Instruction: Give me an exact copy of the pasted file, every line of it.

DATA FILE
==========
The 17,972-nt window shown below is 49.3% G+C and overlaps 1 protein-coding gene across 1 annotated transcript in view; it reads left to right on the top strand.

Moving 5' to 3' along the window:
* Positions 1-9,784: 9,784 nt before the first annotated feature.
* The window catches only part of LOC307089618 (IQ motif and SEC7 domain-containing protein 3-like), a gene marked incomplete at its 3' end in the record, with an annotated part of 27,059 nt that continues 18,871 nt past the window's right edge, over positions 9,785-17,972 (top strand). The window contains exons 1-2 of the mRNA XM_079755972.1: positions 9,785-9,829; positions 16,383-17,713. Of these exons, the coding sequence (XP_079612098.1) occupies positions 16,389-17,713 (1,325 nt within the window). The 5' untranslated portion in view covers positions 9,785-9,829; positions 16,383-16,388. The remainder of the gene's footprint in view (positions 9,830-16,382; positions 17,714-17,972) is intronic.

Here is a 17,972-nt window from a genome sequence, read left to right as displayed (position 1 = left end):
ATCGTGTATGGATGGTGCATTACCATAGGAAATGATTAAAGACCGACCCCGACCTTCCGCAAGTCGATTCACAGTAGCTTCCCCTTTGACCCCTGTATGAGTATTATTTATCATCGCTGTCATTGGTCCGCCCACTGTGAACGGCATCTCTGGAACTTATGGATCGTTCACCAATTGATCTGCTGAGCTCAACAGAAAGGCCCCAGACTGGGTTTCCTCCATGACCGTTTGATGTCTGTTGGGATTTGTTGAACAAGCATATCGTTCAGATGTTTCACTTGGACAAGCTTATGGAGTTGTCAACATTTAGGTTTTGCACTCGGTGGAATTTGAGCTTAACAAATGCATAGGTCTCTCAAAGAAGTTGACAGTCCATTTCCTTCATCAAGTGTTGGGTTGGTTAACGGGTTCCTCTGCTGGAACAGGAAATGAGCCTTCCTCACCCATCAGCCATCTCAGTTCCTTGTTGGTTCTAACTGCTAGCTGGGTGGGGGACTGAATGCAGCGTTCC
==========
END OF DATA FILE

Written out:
The 17,972-nt window shown below is 49.3% G+C and overlaps 1 protein-coding gene across 1 annotated transcript in view; it reads left to right on the top strand.

Moving 5' to 3' along the window:
* Positions 1-9,784: 9,784 nt before the first annotated feature.
* The window catches only part of LOC307089618 (IQ motif and SEC7 domain-containing protein 3-like), a gene marked incomplete at its 3' end in the record, with an annotated part of 27,059 nt that continues 18,871 nt past the window's right edge, over positions 9,785-17,972 (top strand). The window contains exons 1-2 of the mRNA XM_079755972.1: positions 9,785-9,829; positions 16,383-17,713. Of these exons, the coding sequence (XP_079612098.1) occupies positions 16,389-17,713 (1,325 nt within the window). The 5' untranslated portion in view covers positions 9,785-9,829; positions 16,383-16,388. The remainder of the gene's footprint in view (positions 9,830-16,382; positions 17,714-17,972) is intronic.

Here is a 17,972-nt window from a genome sequence, read left to right as displayed (position 1 = left end):
ATCGTGTATGGATGGTGCATTACCATAGGAAATGATTAAAGACCGACCCCGACCTTCCGCAAGTCGATTCACAGTAGCTTCCCCTTTGACCCCTGTATGAGTATTATTTATCATCGCTGTCATTGGTCCGCCCACTGTGAACGGCATCTCTGGAACTTATGGATCGTTCACCAATTGATCTGCTGAGCTCAACAGAAAGGCCCCAGACTGGGTTTCCTCCATGACCGTTTGATGTCTGTTGGGATTTGTTGAACAAGCATATCGTTCAGATGTTTCACTTGGACAAGCTTATGGAGTTGTCAACATTTAGGTTTTGCACTCGGTGGAATTTGAGCTTAACAAATGCATAGGTCTCTCAAAGAAGTTGACAGTCCATTTCCTTCATCAAGTGTTGGGTTGGTTAACGGGTTCCTCTGCTGGAACAGGAAATGAGCCTTCCTCACCCATCAGCCATCTCAGTTCCTTGTTGGTTCTAACTGCTAGCTGGGTGGGGGACTGAATGCAGCGTTCC